Singer was an automobile company founded in 1905 in Coventry, England. It was acquired by the Rootes Group of the United Kingdom in 1956. The British Singer company had no connection with the Singer company of Mount Vernon, New York, USA who made luxury cars from 1915 to 1920.


Singer started life as one of the many bicycle makers in Coventry. In 1901 they moved into motor tricycles and bicycles. Motor Cycle manufacture would continue until the outbreak of war in 1914. In 1905 they made their first four wheel car which had a 3 cylinder 1400 cc engine and was made under licence from Lea-Francis. The first Singer designed car was the 4 cylinder 2.4 litre 12/14 of 1906. The engine was bought in from Aster. For 1907 the Lea-Francis design was dropped and a range of two, three and four cylinder models using White and Poppe engines launched. The Aster engined models were dropped in 1909 and a new range of larger cars introduced. All cars were now White and Poppe powered. In 1911 the first big seller appeared with the 1100cc Ten with Singer’s own engine. The use of their own power plants spread through the range until by the outbreak of the First World War all models except the low volume 3.3 litre 20hp were so equipped.
With peace the Ten continued with a redesign in 1923 including a new overhead valve engine. Six cylinder models were introduced in 1922. In 1927 the Ten engine grew to 1300 cc and a new light car the 850 cc overhead cam (ohc) engine, the big selling Junior was announced. By 1928 Singer was Britain’s third largest car maker after Austin and Morris. The range continued in a very complex manner using developments of the ohc Junior engine first with the Nine, the 14/6 and the sporty 1 1/2 litre in 1933. The Nine became the Bantam in 1935.
After the Second World War initially the pre war Nine, Ten and Twelve were re-introduced with little change but in 1948 the all new SM1500 with independent front suspension but still using a chassis was announced. It was however expensive at £799 and failed to sell well as Singer’s rivals also got back into full production. The car was restyled to become the Hunter in 1954 which was also available with a twin overhead cam version of the engine few of which were made.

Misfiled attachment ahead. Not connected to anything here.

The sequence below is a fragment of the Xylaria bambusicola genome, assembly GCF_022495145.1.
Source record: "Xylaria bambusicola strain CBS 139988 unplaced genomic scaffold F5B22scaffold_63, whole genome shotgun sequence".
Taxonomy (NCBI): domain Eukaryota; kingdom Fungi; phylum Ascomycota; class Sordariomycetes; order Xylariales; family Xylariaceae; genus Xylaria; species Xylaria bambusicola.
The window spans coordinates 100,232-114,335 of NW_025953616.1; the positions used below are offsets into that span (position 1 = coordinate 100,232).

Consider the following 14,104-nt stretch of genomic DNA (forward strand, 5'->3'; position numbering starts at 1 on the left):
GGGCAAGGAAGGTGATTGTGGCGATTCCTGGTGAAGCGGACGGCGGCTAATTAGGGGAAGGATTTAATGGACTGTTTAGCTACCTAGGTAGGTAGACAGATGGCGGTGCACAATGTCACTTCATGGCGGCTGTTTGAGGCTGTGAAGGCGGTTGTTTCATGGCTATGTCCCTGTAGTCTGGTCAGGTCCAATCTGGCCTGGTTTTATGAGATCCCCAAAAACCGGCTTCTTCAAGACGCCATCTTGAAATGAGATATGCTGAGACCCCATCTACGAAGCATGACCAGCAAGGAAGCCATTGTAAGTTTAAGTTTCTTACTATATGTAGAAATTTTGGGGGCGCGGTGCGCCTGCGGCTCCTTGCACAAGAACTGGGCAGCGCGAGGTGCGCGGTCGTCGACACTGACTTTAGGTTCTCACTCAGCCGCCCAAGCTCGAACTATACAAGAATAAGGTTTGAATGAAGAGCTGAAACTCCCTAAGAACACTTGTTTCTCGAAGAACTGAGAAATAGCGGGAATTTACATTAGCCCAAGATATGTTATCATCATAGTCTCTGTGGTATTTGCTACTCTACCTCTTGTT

By 1956 the company was in financial difficulties and Rootes Brothers who had handled Singer sales since before World War 1 bought the company which spelled the end for independent designs. The next car was a badge engineered Hillman Minx variant, the Gazelle retained the Singer ohc engine for a while but this too went in 1958. The last car to carry the Singer name was an upmarket version of the rear engined Hillman Imp. With the take over of Rootes by Chrysler in 1970? the Singer name disappeared for ever.


The main models produced were:
• 10 1400 cc 1905
• 12/14 2400 cc 1906-10
• 20/25 3500 cc 1908-10
• 15 2600 cc 1911-14
• Ten 1100 cc 1912-23
• 10/26 1300 cc 1925-27
• 14/34 and Super Six 1800 cc 1926-27
• Light Six 1800 cc 1929-31
• Senior Six 1600 cc 1927-30
• Junior 850 cc 1927-35
• Nine 970 cc 1933-37
• 1 1/2 litre 1500 cc 1933-37
• Bantam 970 cc 1936-40
• Twelve 1500 cc 1937-39
• Ten 1200 cc 1938-49
• SM1500 1500 cc 1948-54
• Hunter 1500 cc 1954-56
• Gazelle I 1500 cc 1956-58
• Gazelle II 1500 cc 1957-58
• Gazelle III 1500 cc 1958-63
• Gazelle V 1600 cc 1963-65
• Gazelle VI 1725 cc 1965-67
• New Gazelle 1725 cc 1967-70
• Vogue I 1600 cc 1961-62
• Vogue II 1600 cc 1963-64
• Vogue III 1600 cc 1964-65
• Vogue IV 1725 cc 1965-66
• New Vogue 1725 cc 1966-70
• Chamois 875 cc 1965-70